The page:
Dead Man’s Fingers

Not all corals are found in warm and tropical waters…

Author: Pat
26th February 2015

Corals are often associated with warm crystal clear waters of the tropics, but we do get corals in the UK. Dead man’s fingers (Alcyonium digitatum) are one of those. Dead Man’s Fingers do have the appearance to match their name as they form irregular, finger like masses. As a soft coral, they do not have the limestone skeleton structure of hard corals which most people will be familiar with.

Corals are made up of tiny creatures known as polyps and the finger-like masses of the dead man’s fingers will consist of a colony of polyps. These colonies can reach anywhere up to 20cm tall. When the coral is actively feeding the polyps will be extended so they will have a furry appearance, during periods of reproduction or inactivity the polyps will remain withdrawn. The polyps will be gathering food by taking plankton out of the water with a feeding type known as filter feeding. This feeding type is the same as the largest fish in the ocean: the whale shark.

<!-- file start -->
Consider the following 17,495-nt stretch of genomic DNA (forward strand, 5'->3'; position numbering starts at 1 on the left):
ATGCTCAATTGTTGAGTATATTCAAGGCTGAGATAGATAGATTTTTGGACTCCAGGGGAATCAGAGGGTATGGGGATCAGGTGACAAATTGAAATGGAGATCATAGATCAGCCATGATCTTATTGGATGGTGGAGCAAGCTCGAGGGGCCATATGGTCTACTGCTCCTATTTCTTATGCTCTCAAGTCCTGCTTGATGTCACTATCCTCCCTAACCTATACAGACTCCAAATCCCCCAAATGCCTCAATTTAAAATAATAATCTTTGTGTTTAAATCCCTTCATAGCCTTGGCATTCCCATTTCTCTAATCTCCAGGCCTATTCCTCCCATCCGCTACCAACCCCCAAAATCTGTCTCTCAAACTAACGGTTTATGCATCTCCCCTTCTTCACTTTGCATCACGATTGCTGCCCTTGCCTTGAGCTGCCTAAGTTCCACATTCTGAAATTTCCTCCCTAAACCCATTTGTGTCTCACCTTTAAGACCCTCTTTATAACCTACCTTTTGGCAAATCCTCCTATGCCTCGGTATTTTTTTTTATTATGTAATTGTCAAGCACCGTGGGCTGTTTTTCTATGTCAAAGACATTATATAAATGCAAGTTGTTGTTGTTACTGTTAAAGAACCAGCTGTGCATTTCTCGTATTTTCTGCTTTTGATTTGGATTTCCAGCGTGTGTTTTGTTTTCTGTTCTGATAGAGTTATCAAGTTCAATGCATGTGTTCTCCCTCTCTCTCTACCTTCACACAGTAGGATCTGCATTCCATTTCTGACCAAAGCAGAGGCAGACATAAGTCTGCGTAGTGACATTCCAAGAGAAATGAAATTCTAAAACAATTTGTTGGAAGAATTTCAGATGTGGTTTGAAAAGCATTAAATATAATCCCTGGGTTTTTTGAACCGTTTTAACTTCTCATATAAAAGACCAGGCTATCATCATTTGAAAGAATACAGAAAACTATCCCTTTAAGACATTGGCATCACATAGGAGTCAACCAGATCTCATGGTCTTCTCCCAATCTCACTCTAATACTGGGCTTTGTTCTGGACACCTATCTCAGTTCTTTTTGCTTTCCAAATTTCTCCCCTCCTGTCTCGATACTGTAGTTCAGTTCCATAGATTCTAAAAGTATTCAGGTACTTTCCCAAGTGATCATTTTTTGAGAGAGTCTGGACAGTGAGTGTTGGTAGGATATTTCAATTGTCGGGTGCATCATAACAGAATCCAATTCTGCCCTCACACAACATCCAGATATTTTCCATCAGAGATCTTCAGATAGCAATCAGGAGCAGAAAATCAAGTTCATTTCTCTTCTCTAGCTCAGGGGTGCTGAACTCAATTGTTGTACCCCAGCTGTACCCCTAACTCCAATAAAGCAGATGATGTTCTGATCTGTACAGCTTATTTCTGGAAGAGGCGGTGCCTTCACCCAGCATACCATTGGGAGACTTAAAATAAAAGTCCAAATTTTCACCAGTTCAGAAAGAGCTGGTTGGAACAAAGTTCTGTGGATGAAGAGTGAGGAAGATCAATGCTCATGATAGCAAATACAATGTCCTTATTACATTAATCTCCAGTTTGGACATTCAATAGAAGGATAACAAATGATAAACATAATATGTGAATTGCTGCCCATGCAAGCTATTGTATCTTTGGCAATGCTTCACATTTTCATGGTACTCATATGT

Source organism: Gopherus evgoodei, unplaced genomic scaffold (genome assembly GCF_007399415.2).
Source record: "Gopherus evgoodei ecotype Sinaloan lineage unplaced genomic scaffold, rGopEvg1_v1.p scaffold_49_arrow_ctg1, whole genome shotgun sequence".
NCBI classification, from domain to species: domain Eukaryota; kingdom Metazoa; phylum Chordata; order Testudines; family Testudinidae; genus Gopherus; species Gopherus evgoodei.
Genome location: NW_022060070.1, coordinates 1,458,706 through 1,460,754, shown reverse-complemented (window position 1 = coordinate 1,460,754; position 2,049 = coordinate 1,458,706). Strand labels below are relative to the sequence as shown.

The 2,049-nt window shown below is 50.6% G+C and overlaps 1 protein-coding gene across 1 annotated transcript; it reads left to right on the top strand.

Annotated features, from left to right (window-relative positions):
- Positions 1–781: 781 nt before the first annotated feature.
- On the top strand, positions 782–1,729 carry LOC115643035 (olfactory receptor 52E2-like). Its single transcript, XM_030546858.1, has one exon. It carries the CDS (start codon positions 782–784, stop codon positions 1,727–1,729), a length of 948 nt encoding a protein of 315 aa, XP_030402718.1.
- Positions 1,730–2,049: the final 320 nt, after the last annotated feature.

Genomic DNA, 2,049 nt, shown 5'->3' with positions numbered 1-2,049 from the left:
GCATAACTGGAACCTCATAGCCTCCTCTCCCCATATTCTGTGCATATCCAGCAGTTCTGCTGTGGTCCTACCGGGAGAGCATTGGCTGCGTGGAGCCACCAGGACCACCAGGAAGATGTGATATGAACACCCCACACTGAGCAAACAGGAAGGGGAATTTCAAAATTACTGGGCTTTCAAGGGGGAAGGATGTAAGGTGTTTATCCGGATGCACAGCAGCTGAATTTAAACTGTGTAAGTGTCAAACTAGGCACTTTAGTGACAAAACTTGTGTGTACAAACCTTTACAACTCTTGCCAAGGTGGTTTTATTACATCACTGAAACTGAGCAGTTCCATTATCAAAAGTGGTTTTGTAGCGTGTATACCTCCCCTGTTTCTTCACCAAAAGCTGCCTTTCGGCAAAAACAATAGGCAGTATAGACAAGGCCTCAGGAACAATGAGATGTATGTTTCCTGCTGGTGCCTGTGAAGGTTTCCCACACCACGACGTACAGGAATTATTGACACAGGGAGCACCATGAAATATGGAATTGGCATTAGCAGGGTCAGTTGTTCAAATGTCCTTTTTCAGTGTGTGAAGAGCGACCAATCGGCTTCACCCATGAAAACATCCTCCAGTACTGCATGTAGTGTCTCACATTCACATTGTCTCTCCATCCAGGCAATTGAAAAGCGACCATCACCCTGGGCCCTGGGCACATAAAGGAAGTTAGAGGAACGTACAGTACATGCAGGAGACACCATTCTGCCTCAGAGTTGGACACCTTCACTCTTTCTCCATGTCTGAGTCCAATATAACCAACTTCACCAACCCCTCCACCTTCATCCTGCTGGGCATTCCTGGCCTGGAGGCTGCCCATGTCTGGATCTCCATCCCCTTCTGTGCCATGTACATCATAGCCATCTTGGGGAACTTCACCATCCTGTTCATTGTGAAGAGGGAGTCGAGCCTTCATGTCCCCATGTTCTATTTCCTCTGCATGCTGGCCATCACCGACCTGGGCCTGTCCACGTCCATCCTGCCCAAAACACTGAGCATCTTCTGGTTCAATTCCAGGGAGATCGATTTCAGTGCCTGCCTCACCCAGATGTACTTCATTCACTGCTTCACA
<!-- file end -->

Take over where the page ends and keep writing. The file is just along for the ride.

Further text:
Dead Man’s Fingers are common throughout the UK attached to any hard substrate including rocks, wrecks even occasionally found on the top of crabs. Around the UK they are usually orange or white in colour with both colours being found together.


  • North-east Atlantic, all around the UK and Ireland. Not found in the Mediterranean
  • Attached to most hard substrates preferring high current areas
  • Can be found down to a depth of 50 meters

Key identifying features

  • Blunt finger-like projections or masses
  • Furry appearance when feeding
  • Orange or white in colour

Conservation status

  • Not evaluated


Compiled by Ellie Richards, a marine biologist and enthusiastic UK diver. Check out Ellie’s page on Instagram

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